These photos show a boron-dipyrromethene (BODIPY) derivative under white light (left) and ultraviolet light. Chris Thomson, a PhD candidate working in Filipe Vilela’s lab at Heriot-Watt University, took the photos after purifying the BODIPY-based photocatalyst. After most of the solvent had evaporated off, Thomson tried to get the concentrated, oily residue to solidify by reducing the pressure. The remaining solvent became trapped in bubbles in the viscous residue. As the bubbles expanded, they pushed the concentration of the product—which was still slightly dissolved—past a critical point, and it rapidly solidified as a thin, crystalline film around the bubbles. Thomson says the vaporized solvent escaped through little holes, but the film remained stable. “The product has many potential applications, but in the immediate future I’m intending to use it to generate a polymer-supported organic photocatalyst for generating reactive oxygen species, useful for organic synthesis,” Thomson explains. The Vilela lab is researching ways to make heterogeneous photocatalysts more efficient.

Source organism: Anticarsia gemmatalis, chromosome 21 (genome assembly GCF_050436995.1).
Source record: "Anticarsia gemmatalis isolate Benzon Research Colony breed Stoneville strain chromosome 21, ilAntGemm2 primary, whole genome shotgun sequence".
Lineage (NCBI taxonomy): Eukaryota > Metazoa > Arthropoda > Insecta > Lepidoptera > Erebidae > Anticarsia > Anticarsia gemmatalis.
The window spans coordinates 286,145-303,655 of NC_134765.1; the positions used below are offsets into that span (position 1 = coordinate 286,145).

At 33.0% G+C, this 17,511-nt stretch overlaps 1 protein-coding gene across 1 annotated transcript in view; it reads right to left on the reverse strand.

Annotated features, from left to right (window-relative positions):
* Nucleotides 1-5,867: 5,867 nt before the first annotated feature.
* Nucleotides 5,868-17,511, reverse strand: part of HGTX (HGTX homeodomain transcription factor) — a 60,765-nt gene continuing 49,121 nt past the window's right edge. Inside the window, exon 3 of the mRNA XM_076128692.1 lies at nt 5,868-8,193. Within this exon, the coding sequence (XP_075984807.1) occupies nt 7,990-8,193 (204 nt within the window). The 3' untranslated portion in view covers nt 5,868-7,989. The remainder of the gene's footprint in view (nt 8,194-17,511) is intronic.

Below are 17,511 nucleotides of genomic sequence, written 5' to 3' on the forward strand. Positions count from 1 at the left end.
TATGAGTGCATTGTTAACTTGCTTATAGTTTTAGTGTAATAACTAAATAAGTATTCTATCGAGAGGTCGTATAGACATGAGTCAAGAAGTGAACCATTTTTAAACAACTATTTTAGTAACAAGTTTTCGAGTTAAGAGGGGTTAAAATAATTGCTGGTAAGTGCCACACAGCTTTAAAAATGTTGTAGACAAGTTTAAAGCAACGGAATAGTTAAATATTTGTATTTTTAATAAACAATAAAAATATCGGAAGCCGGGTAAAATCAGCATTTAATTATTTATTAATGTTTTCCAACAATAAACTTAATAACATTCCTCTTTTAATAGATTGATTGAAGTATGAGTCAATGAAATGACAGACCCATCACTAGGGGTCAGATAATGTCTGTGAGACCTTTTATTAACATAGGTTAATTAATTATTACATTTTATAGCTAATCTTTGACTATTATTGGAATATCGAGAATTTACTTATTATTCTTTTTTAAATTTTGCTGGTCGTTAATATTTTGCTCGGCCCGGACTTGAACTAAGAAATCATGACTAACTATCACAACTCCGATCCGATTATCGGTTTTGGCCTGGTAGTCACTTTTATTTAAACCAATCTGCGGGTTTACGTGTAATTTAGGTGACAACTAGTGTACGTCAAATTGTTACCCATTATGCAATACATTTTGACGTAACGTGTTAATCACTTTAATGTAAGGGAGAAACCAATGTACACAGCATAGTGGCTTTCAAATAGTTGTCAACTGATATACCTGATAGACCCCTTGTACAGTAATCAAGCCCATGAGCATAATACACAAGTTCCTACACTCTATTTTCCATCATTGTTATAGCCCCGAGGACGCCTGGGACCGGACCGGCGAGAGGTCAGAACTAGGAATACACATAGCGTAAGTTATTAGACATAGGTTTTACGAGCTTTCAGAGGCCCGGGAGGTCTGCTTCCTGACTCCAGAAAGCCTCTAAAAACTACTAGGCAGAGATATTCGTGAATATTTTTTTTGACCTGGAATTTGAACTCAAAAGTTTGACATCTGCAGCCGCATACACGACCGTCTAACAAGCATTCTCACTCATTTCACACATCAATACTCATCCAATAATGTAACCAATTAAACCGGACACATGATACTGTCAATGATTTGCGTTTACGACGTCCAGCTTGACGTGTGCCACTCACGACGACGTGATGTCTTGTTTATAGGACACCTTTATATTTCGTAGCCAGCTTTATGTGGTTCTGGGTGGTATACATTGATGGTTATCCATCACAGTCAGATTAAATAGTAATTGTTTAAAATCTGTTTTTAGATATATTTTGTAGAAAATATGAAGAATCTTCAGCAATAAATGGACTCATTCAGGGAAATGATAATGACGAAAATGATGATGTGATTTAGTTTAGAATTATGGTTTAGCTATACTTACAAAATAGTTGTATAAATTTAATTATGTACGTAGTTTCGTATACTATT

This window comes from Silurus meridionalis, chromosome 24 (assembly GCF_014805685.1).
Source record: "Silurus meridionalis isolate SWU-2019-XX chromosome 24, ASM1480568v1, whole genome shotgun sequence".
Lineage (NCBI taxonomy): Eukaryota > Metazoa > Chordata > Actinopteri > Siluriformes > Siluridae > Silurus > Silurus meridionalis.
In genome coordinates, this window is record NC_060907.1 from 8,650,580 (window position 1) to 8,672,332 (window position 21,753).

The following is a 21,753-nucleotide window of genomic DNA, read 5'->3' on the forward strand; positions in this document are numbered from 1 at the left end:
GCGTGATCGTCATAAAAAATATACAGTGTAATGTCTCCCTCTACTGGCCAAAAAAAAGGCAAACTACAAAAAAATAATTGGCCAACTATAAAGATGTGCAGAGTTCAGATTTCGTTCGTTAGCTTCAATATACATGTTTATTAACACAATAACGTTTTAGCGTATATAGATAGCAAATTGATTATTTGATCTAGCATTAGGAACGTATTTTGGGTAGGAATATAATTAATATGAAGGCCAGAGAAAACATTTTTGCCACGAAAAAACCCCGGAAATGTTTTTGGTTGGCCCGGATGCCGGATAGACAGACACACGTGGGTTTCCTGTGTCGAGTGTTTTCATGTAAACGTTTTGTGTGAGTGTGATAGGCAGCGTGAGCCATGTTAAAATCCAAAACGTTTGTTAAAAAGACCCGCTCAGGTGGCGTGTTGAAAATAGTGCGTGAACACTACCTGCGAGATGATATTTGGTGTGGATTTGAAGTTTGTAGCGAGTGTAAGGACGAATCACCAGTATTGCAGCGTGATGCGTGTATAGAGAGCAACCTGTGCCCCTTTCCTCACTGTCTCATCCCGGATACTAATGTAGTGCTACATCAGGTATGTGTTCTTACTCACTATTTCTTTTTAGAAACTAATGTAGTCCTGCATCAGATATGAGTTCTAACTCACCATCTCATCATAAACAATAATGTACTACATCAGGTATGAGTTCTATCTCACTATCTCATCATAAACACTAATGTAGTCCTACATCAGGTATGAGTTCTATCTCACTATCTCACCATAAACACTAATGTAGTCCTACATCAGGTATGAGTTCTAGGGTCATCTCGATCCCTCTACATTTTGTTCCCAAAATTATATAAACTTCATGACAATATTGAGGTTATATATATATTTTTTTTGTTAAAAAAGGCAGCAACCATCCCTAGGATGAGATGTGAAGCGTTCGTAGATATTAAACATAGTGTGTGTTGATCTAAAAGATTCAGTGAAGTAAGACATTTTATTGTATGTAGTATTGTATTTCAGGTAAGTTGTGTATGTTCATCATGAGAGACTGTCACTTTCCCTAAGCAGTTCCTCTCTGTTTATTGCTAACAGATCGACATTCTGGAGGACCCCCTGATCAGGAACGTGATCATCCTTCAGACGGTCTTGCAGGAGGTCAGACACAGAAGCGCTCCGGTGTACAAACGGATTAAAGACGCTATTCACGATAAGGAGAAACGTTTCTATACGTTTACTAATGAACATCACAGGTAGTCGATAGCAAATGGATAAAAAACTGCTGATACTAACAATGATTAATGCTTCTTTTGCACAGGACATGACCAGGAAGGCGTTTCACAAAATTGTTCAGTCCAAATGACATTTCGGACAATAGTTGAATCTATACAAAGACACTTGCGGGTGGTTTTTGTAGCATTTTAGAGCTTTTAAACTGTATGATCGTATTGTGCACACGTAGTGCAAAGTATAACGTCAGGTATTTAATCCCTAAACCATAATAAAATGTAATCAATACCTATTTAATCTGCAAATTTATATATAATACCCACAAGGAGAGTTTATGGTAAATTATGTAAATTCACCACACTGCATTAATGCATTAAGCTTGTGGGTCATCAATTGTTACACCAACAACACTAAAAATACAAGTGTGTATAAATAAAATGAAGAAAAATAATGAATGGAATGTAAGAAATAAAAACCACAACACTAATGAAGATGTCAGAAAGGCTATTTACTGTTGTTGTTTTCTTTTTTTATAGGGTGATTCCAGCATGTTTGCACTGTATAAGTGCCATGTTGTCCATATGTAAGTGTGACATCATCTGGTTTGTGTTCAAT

Submitted by Chris Thomson/@VilelaLAB
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